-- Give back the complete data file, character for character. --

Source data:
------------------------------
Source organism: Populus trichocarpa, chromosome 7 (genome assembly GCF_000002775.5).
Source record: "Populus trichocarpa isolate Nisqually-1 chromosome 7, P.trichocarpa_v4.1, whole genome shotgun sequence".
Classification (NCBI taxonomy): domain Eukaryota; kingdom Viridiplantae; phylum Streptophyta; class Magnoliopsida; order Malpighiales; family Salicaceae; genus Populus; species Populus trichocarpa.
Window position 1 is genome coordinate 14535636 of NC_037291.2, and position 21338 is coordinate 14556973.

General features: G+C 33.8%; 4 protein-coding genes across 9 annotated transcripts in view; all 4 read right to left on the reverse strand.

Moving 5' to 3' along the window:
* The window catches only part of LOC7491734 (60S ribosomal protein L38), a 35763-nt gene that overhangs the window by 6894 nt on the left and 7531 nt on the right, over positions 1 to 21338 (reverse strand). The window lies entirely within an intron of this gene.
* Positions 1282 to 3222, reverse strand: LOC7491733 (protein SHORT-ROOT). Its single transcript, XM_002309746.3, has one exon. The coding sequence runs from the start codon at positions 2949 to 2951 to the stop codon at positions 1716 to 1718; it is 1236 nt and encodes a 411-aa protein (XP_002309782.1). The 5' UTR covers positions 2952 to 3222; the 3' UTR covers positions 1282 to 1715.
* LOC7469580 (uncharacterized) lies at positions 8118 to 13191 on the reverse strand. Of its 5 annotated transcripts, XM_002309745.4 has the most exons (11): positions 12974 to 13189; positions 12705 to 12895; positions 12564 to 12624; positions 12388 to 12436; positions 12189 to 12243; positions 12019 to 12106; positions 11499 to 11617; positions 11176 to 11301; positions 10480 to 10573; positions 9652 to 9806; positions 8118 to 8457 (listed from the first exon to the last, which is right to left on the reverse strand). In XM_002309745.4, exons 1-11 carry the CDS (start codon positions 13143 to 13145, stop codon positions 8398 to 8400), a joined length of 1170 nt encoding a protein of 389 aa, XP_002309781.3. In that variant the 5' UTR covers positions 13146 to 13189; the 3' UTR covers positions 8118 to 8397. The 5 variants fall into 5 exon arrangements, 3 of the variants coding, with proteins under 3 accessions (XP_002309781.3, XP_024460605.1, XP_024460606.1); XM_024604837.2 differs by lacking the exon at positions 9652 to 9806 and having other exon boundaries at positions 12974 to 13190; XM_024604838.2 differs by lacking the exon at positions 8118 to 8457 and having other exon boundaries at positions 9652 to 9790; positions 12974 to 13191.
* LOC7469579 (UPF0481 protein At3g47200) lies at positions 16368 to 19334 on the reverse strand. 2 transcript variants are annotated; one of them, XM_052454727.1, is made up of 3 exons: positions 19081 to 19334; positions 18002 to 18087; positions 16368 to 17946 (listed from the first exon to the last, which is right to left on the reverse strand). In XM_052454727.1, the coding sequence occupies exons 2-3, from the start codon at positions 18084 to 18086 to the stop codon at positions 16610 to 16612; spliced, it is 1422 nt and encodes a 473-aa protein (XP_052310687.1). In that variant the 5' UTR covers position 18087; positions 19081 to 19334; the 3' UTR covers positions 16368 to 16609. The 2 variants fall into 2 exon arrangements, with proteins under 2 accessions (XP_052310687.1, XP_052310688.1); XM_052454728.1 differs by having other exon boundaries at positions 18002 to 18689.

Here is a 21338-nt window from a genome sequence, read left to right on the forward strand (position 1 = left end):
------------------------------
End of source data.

Source organism: Populus trichocarpa, chromosome 7 (genome assembly GCF_000002775.5).
Source record: "Populus trichocarpa isolate Nisqually-1 chromosome 7, P.trichocarpa_v4.1, whole genome shotgun sequence".
Classification (NCBI taxonomy): domain Eukaryota; kingdom Viridiplantae; phylum Streptophyta; class Magnoliopsida; order Malpighiales; family Salicaceae; genus Populus; species Populus trichocarpa.
Window position 1 is genome coordinate 14535636 of NC_037291.2, and position 21338 is coordinate 14556973.

General features: G+C 33.8%; 4 protein-coding genes across 9 annotated transcripts in view; all 4 read right to left on the reverse strand.

Moving 5' to 3' along the window:
* The window catches only part of LOC7491734 (60S ribosomal protein L38), a 35763-nt gene that overhangs the window by 6894 nt on the left and 7531 nt on the right, over positions 1 to 21338 (reverse strand). The window lies entirely within an intron of this gene.
* Positions 1282 to 3222, reverse strand: LOC7491733 (protein SHORT-ROOT). Its single transcript, XM_002309746.3, has one exon. The coding sequence runs from the start codon at positions 2949 to 2951 to the stop codon at positions 1716 to 1718; it is 1236 nt and encodes a 411-aa protein (XP_002309782.1). The 5' UTR covers positions 2952 to 3222; the 3' UTR covers positions 1282 to 1715.
* LOC7469580 (uncharacterized) lies at positions 8118 to 13191 on the reverse strand. Of its 5 annotated transcripts, XM_002309745.4 has the most exons (11): positions 12974 to 13189; positions 12705 to 12895; positions 12564 to 12624; positions 12388 to 12436; positions 12189 to 12243; positions 12019 to 12106; positions 11499 to 11617; positions 11176 to 11301; positions 10480 to 10573; positions 9652 to 9806; positions 8118 to 8457 (listed from the first exon to the last, which is right to left on the reverse strand). In XM_002309745.4, exons 1-11 carry the CDS (start codon positions 13143 to 13145, stop codon positions 8398 to 8400), a joined length of 1170 nt encoding a protein of 389 aa, XP_002309781.3. In that variant the 5' UTR covers positions 13146 to 13189; the 3' UTR covers positions 8118 to 8397. The 5 variants fall into 5 exon arrangements, 3 of the variants coding, with proteins under 3 accessions (XP_002309781.3, XP_024460605.1, XP_024460606.1); XM_024604837.2 differs by lacking the exon at positions 9652 to 9806 and having other exon boundaries at positions 12974 to 13190; XM_024604838.2 differs by lacking the exon at positions 8118 to 8457 and having other exon boundaries at positions 9652 to 9790; positions 12974 to 13191.
* LOC7469579 (UPF0481 protein At3g47200) lies at positions 16368 to 19334 on the reverse strand. 2 transcript variants are annotated; one of them, XM_052454727.1, is made up of 3 exons: positions 19081 to 19334; positions 18002 to 18087; positions 16368 to 17946 (listed from the first exon to the last, which is right to left on the reverse strand). In XM_052454727.1, the coding sequence occupies exons 2-3, from the start codon at positions 18084 to 18086 to the stop codon at positions 16610 to 16612; spliced, it is 1422 nt and encodes a 473-aa protein (XP_052310687.1). In that variant the 5' UTR covers position 18087; positions 19081 to 19334; the 3' UTR covers positions 16368 to 16609. The 2 variants fall into 2 exon arrangements, with proteins under 2 accessions (XP_052310687.1, XP_052310688.1); XM_052454728.1 differs by having other exon boundaries at positions 18002 to 18689.

Here is a 21338-nt window from a genome sequence, read left to right on the forward strand (position 1 = left end):